In it, but not of it. TPM DC
Reports in the South Florida press contain slightly differing accounts of the precise connection between Kaufman's earlier calls for violence against the United States government and the threatening statements that led to the school lockdown.
The Miami Herald reported:
According to Capt. Dan Rakofsky with the Pembroke Pines Police, WFTL received an e-mail addressed to Kaufman late Tuesday, expressing the threat.
The call came into the radio station the next morning.
While police will not say whether the call and e-mail were threatening toward Kaufman or in defense of her, there is some suggestion the e-mailer may have been upset that Kaufman has come under media scrutiny lately for alleged inflammatory comments she has made on her radio show.
The Fort Lauderdale Sun-Sentinel reported:
Investigators traced both the electronic message placed on radio station WFTL's website and the call from the phone, work that was "very, very complicated and complex," Rakofsky said. "There were many phone numbers associated with the phone. There are switching stations and servers and it's a complicated thing to investigate."
As far as a connection to WFTL radio talk show host Joyce Kaufman, who was offered the chief of staff job for U.S. Rep.-elect Allen West but has announced she cannot accept it, the police captain said, "Yes, the email, it was actually a contact page on a website, and it was directed to Miss Kaufman. The threat was made, we can't speculate as to why the threat was made or what the person was thinking or why they thought it would be a good idea to make the threat."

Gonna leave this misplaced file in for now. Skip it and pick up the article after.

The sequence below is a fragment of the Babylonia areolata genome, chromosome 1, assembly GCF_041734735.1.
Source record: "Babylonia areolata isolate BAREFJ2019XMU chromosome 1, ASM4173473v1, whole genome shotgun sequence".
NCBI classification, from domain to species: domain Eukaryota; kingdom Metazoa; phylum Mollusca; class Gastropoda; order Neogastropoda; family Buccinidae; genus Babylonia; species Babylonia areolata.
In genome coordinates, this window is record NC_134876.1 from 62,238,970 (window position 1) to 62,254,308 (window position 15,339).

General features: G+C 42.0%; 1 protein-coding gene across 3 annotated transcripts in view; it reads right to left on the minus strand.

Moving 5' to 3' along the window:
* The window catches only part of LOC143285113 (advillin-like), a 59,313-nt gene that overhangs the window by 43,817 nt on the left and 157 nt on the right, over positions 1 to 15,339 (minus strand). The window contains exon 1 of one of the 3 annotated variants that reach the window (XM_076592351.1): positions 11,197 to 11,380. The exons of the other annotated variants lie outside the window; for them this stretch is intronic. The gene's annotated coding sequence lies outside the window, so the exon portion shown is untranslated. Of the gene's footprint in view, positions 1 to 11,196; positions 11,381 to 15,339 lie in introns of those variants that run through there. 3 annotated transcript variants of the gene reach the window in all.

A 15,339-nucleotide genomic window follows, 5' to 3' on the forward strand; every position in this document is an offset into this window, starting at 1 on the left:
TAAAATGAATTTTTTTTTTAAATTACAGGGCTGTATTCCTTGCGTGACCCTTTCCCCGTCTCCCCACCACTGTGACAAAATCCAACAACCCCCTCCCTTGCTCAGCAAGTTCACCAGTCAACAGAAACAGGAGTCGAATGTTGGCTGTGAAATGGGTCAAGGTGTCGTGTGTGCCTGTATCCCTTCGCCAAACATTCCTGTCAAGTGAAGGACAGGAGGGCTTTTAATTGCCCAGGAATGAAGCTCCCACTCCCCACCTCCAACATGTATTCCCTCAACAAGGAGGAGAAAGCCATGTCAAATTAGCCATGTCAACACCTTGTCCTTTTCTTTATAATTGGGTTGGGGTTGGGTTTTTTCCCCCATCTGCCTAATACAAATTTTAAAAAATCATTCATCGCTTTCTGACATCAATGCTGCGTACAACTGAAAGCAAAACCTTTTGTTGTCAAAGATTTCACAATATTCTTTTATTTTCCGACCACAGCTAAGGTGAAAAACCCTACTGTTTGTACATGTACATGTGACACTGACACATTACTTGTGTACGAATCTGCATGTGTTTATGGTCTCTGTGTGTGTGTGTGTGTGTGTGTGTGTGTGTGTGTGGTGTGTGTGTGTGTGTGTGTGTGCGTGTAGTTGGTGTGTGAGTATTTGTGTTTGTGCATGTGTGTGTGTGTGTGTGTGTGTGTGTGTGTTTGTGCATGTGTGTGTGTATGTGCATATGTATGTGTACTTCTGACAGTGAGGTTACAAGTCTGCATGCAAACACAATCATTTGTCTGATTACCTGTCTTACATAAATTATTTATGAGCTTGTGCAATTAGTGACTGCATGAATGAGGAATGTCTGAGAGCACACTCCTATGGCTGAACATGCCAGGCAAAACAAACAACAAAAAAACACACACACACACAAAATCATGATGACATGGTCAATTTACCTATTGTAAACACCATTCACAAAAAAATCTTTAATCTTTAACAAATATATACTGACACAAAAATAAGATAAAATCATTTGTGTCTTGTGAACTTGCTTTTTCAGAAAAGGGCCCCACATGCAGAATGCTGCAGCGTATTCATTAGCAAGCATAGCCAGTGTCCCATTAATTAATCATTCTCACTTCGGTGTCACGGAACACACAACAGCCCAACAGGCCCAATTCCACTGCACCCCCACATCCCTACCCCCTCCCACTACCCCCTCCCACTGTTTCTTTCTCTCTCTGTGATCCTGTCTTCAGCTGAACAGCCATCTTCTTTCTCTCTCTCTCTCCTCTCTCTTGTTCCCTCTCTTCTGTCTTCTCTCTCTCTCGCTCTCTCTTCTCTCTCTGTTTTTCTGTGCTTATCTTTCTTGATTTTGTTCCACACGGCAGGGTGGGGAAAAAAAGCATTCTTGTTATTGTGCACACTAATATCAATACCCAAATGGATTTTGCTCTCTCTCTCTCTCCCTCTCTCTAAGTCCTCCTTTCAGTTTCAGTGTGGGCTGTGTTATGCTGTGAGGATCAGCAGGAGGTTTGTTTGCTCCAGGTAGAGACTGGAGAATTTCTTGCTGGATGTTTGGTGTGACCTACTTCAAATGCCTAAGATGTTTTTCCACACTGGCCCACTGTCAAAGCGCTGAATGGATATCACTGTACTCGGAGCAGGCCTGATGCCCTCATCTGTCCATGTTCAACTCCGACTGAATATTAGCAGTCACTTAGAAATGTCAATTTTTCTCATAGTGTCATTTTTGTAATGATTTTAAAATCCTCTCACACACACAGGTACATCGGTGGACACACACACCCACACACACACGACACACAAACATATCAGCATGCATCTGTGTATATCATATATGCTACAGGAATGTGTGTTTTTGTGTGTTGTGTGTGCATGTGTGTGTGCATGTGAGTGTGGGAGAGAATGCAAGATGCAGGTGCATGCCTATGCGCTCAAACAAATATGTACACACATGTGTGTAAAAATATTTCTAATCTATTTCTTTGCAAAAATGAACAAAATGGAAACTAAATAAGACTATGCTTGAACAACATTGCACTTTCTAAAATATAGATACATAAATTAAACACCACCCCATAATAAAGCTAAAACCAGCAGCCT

TPMDC made a request for comment to the radio station. "We have no comment, except anything regarding what we already said," a representative for the station said briefly.
Kaufman announced today that she would no longer serve as West's chief of staff, as had been announced Tuesday. "I will not be used in an electronic lynching by proxy," she said, referring to the bad publicity that her hiring had brought upon West.
The negative publicity had centered around video of comments that Kaufman had made at a Tea Party rally this past Independence Day, on how to change a government that has become destructive of the people's rights: "And then the Founding Fathers were ever so brilliant -- and I don't care how this gets painted by the mainstream media, I don't care if this shows up on YouTube, because I am convinced that the most important thing the Founding Fathers did to ensure me my First Amendment rights was they gave a Second Amendment. And if ballots don't work, bullets will."
She had also said that if the Republicans didn't win the midterm elections: "When I say I'll put my microphone down on November 2nd if we haven't achieved substantial victory, I mean it. Because if at that point, I"m gonna go up into the hills of Kentucky, I'm gonna go out into the Midwest, I'm gonna go up in the Vermont and New Hampshire outreaches, and I'm gonna gather together men and women who understand that some things are worth fighting for -- and some things are worth dying for."